Hunger is the physical sensation of desiring food. Even the highly privileged sometimes experience mild hunger; brief experiences of the condition are not usually harmful. When politicians, relief workers and social scientists talk about people suffering from hunger, they usually refer to those who are unable to eat sufficient food to meet their basic nutritional needs for sustained periods of time.
Throughout history, a large proportion of the world's population have often experienced severe hunger. In many cases this resulted from disruptions to the food supply caused by war, plagues or adverse weather changes. For the first few decades after World War II, technological progress and enhanced political cooperation suggested it might be possible to substantially reduce the number of people suffering from hunger. While progress had been uneven, by 2000 the threat of extreme hunger has subsided for a great many of the world's people, especially in countries such as Brazil and Malaysia. The Millennium Development Goals included a commitment to achieve a further 50% reduction in the number of people suffering from extreme hunger by 2015. As of 2012, this target looks unlikely to be met; over the last few years the number of people suffering from hunger has stopped falling, rising sharply in 2007 and 2008.
Until 2006, the average international price of food had been largely stable for several decades. But in the closing months of 2006 it began to rise at a rapid rate. By 2008 the price of rice had more than tripled in some regions, which had an especially severe impact in developing countries. The 2008 worldwide financial crisis further increased the number of people suffering from hunger, including dramatic increases even in advanced economies such as Great Britain, the Eurozone and the United States. By mid-2012, about one billion people were suffering from chronic hunger, which is an increase of close to 200 million since the beginning of the century. According to the United Nation's World Food Programme, a child dies from hunger every six seconds.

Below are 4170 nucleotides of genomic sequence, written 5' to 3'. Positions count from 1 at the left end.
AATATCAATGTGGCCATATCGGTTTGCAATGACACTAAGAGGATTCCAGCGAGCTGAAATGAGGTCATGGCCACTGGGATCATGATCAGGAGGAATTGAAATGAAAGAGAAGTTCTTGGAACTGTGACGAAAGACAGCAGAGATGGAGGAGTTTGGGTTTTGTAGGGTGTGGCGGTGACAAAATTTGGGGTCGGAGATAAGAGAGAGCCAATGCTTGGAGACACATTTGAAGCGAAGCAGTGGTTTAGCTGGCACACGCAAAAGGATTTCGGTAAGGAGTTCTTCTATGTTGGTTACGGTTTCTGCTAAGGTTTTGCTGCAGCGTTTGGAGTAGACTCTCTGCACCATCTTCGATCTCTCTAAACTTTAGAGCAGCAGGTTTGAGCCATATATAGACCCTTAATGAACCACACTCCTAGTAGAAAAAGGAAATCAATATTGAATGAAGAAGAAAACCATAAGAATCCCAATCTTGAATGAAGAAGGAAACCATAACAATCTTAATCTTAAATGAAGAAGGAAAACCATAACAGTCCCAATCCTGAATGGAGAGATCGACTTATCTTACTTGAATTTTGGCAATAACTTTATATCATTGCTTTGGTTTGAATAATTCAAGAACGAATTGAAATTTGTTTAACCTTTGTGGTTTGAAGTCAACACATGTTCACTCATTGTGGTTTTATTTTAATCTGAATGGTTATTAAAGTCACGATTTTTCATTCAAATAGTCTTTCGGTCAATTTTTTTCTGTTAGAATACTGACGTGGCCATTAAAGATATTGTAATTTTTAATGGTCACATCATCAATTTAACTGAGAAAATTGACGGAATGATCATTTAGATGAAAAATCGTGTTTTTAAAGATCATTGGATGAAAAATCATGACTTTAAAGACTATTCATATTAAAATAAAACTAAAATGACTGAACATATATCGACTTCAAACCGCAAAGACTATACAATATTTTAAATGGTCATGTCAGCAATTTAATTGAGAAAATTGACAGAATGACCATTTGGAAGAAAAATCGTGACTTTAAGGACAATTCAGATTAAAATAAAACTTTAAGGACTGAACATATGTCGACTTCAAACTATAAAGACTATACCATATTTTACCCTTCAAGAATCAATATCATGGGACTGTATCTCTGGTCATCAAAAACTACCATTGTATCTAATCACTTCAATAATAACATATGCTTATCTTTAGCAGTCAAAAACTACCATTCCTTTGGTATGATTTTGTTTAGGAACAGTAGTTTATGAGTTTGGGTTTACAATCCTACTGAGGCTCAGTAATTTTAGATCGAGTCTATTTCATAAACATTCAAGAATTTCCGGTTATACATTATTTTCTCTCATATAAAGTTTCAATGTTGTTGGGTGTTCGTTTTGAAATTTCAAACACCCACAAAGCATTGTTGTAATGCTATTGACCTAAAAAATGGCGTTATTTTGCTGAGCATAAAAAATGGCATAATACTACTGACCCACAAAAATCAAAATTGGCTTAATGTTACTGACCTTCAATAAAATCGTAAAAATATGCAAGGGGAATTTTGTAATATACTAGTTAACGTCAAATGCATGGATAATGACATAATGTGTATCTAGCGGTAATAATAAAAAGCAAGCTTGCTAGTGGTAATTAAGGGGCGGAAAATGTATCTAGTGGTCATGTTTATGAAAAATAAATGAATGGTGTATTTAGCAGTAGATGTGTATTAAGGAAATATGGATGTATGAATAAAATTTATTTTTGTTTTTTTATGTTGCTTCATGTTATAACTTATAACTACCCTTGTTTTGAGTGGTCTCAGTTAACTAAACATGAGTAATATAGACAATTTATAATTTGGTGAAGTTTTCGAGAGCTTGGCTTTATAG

Famous quotes related to hunger:
“It takes a heap o livin in a house t make it home,
A heap o sun an shadder, an ye sometimes have t roam
Afore ye really preciate the things ye lef behind,
An hunger fer em somehow, with em allus on yer mind.”
—Edgar Albert Guest (18811959)
“With fingers weary and worn,
With eyelids heavy and red,
A woman sat, in unwomanly rags,
Plying her needle and thread
Stitch! stitch! stitch!
In poverty, hunger and dirt
And still with a voice of dolorous pitch
She sang the Song of the Shirt.”
—Thomas Hood (17991845)
“Uncontrolled, the hunger and thirst after God may become an obstacle, cutting off the soul from what it desires. If a man would travel far along the mystic road, he must learn to desire God intensely but in stillness, passively and yet with all his heart and mind and strength.”
—Aldous Huxley (18941963)
“Learn what is true, in order to do what is right, is the summing up of the whole duty of man, for all who are unable to satisfy their mental hunger with the east wind of authority.”
—Thomas Henry Huxley (182595)
“As a nation we must prevent hunger and cold to those of our people who are in honest difficulties.”
—Herbert Hoover (18741964)